There are a lot of things that go into building a great culture to work in. As a leader, you may wonder what's in it for you? When you build trust, you create opportunity for team members to work in an empowered manner.

When you build trust, you have team members who work together and are supportive of each other and the leadership.

The main thing that you get as a leader when you build trust is team members who will listen and follow your lead because they have confidence in what you say and what you do.

That is true power.

Check out this week's podcast by clicking the player above and please rate the show and subscribe on Apple Podcasts or Stitcher.

Who You Were Created to Be

Entrepreneurs:
When you understand yourself and the game that you are playing in, you learn how to manuever inside of that game to create something in a way that is unique to you and powerful for the world around you. Don't get caught up in the conventional wisdom of conformity. That's the game that everyone wants you to play because it's comfortable for them.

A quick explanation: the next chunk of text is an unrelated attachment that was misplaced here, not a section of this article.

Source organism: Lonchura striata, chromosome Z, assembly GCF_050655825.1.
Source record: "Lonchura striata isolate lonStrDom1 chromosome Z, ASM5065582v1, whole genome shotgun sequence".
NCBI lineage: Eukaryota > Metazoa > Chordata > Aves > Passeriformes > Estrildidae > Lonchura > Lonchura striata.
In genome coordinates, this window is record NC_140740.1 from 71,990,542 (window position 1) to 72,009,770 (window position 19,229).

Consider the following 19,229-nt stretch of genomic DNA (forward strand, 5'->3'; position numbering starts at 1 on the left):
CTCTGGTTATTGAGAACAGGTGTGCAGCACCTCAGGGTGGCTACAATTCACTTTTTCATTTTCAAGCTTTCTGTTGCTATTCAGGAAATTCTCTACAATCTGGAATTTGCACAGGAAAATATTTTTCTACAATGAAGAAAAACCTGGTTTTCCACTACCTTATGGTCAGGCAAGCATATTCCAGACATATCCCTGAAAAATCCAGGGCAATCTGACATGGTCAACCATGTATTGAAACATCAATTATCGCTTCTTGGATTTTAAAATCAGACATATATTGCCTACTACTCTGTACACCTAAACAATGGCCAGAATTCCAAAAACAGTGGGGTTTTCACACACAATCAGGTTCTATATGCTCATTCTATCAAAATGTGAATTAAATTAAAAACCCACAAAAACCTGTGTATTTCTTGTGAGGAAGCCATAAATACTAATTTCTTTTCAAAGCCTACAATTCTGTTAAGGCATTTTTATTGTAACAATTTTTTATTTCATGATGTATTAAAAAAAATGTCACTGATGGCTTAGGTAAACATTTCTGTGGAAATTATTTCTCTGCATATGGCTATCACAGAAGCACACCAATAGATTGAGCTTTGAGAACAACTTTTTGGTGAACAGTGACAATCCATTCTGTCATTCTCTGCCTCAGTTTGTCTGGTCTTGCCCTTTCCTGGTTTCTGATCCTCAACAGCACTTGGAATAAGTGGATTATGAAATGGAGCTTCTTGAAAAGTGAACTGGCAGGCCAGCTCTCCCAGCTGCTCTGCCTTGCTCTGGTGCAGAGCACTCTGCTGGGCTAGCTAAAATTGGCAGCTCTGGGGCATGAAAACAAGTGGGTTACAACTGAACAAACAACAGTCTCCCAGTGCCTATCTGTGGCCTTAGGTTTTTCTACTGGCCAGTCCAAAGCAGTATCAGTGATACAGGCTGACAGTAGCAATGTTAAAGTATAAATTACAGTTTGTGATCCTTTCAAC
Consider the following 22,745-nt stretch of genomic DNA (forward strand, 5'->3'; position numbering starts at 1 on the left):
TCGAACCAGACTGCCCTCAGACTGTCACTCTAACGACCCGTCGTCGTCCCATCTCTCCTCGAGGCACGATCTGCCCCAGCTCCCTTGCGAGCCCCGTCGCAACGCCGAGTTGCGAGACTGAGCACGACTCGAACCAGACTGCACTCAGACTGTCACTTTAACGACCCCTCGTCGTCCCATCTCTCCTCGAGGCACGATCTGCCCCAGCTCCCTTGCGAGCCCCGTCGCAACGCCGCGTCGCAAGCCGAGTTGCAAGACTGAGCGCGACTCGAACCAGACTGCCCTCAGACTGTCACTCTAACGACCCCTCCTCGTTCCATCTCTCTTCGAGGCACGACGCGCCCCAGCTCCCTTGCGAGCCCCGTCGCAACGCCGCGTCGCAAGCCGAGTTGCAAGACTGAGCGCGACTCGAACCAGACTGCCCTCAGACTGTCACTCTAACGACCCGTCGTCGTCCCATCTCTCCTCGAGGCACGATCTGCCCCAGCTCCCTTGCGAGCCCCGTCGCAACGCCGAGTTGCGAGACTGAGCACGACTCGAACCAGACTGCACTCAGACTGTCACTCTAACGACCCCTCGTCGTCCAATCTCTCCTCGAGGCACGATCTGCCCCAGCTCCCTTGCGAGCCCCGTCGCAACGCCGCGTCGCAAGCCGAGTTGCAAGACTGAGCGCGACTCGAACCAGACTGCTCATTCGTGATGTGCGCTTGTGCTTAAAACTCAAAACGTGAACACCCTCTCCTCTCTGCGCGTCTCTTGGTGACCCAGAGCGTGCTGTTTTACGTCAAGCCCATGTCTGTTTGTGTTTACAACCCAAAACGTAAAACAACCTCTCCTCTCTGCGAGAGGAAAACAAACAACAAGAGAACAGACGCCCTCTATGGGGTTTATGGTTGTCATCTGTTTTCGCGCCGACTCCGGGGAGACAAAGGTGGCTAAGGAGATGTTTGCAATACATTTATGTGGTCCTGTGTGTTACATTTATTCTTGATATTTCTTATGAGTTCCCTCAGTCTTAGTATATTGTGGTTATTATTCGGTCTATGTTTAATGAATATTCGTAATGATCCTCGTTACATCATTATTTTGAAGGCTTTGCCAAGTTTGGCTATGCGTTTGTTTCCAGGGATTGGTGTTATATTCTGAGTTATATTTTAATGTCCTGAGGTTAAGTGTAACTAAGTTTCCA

The only problem is you weren't placed here for the sake of other people's comfort. You were placed here to be a catalyst for change.

Ep 262- Hiring A Team Players Interview Rick Crossland

What would your business or team look like if all of your team were A players?  Maybe some of you already have that. (You don't have to brag about it, it's unbecoming) An A team player is a team member who is able to produce at a much greater level than other team members.  Since this is one of the main things that come up in coaching, I thought I would bring in an outside voice, Rick Crossland, who literally wrote the book on A teamers.

Some of the highlights from this week's podcast:

  • Why pushing for A teamers is so important
  • How to build a culture that drives this
  • How to interview to get the right people on your team

Among other things.

Enjoy the interview and don't hesitate to reach out with questions.  Subscribe to the show on Apple Podcasts here.

PS… Rate the show and share it as well!  Don't keep it a secret.

 

Ep 261- Creating a Growth Environment for Your Team

My favorite thing about working with so many business owners is that they are fun to be around. You are inspiring. You have a drive to make a difference.  You like to grow and learn new things. This desire for growth can be a good thing for your team and it can be a source of frustration for the people on your team who aren't ready for the level of growth that you are at.